A second-degree vehicular manslaughter charge is enhanced to a first-degree vehicular manslaughter charge, if in addition to causing the death of another while driving intoxicated, the driver:
- Had a BAC at or over .18%;
- Was driving with a suspended license that had been suspended for
- DWI or refusal to submit for DUI chemical testing;
- Has a prior DWI conviction within the last ten years;
- Has prior vehicular manslaughter or vehicular assault conviction;
- Caused more than a single death; or
- Had a passenger in his or her vehicle under the age of 15 whose life was taken.
A first-degree vehicular manslaughter conviction carries a maximum punishment of fifteen years in prison and $5,000 in fines.
To establish aggravated vehicular manslaughter, the prosecution must first show that all the elements are present for a first-degree manslaughter charge. Additionally, the prosecutor must prove that the driver was engaged in reckless driving at the time of the accident.
An aggravated vehicular manslaughter conviction carries a maximum punishment of twenty-five years in prison and $5,000 in fines.
Vehicular assault is similar to vehicular manslaughter except in this situation, the party injured by the intoxicated motorist is only injured, rather than killed.
Second-degree vehicular assault occurs when a motorist causes “serious physical injury” to another while driving under the influence.
A second-degree vehicular assault conviction carries a maximum punishment of four years in prison, five years of probation, and fines up to $5,000.
First-degree vehicular assault occurs when a motorist causes “serious physical injury” to another while driving under the influence. Additionally, one of the following factors must be present. The driver:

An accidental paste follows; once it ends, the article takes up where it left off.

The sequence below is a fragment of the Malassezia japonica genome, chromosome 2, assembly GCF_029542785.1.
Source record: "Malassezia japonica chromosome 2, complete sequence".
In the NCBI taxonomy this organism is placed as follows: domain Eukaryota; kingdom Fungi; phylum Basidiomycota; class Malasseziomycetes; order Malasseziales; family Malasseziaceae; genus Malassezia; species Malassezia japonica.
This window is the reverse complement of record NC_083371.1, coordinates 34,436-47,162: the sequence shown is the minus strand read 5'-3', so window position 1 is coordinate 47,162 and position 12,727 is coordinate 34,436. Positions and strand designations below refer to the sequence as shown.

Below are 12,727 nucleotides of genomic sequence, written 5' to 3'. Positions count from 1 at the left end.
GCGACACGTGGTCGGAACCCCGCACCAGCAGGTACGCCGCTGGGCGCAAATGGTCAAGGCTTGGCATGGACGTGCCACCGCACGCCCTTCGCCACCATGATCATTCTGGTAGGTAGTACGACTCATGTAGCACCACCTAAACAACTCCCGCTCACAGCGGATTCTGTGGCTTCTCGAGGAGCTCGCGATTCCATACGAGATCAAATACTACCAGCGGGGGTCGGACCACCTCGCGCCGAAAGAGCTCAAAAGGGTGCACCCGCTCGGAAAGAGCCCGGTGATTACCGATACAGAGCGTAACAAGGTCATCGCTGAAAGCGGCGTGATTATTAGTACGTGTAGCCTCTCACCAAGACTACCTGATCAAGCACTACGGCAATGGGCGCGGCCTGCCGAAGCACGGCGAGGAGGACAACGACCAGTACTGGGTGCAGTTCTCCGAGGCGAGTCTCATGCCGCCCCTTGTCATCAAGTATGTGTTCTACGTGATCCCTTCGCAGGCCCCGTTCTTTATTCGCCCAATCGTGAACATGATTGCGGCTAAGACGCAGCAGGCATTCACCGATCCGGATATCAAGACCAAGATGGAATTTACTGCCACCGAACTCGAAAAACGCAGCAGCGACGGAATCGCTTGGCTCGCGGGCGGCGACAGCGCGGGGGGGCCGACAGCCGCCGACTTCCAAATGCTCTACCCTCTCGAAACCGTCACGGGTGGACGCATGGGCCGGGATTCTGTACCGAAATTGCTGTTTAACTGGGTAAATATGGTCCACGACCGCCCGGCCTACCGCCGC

- Had a BAC at or over .18%;
- Was driving with a suspended license that had been suspended for DWI or refusal to submit for DUI chemical testing;
- Has a prior DWI conviction within the last ten years;
- Has a prior vehicular manslaughter or vehicular assault conviction;
- Caused more than a single serious physical injury; or
- Had a passenger in his or her vehicle under the age of 15 who was seriously injured.
A first-degree vehicular assault conviction carries a maximum punishment of seven years in prison, five years of probation, and fines up to $10,000.
What Will Happen If I Refuse to Take The Chemical Test?
- License Suspension: If you refuse a chemical test for BAC (Blood Alcohol Content), your license will be suspended at arraignment in court and may be subsequently revoked for at least one year at a Department of Motor Vehicles hearing. The result of the Department of Motor Vehicles hearing may have an effect on the license suspension, separate and apart from the suspension imposed by the Criminal Court after conviction. You will also be subject to a civil penalty of $750, to be paid over 3 years ($250 per year). The penalties and fines for refusing to submit to a chemical test are separate from, and in addition to the penalties and fines for alcohol or drug-related convictions.
- Effect of Refusal at trial: The District Attorney’s Office can use a person’s refusal to submit to the chemical test, Intoxilyzer 5000, at trial as evidence of consciousness of guilt.
Let a DWI & DUI firm handle your case. It is best to retain the services of a skilled Bronx DWI attorney as early as possible in the process.
Conditional License Eligibility
- Pre-Conviction Conditional License: If you are arrested for a DWI or DWAI and it is your first arrest you are eligible for a Pre-Conviction Conditional License. This will grant you conditional privileges to operate a motor vehicle in NY until a final suspension order is issued.
- Post Conviction Conditional License: If you receive your first conviction for DWI or DWAI and you participate in the Drinking Driver Program (DDP), you can receive a conditional license. The DMV determines if you are eligible for the DDP.
What’s A Hardship License?
Drivers who have their license suspended or revoked due to an alcohol- or drug-related offense can apply for a hardship license to keep their driving privileges in a limited manner. A hardship license hearing is required before the hardship license will be issued. To obtain a hardship license, you must show that you cannot obtain alternative transportation to and from work or school.
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- Criminal Charges Defense,
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- Sexual Crimes.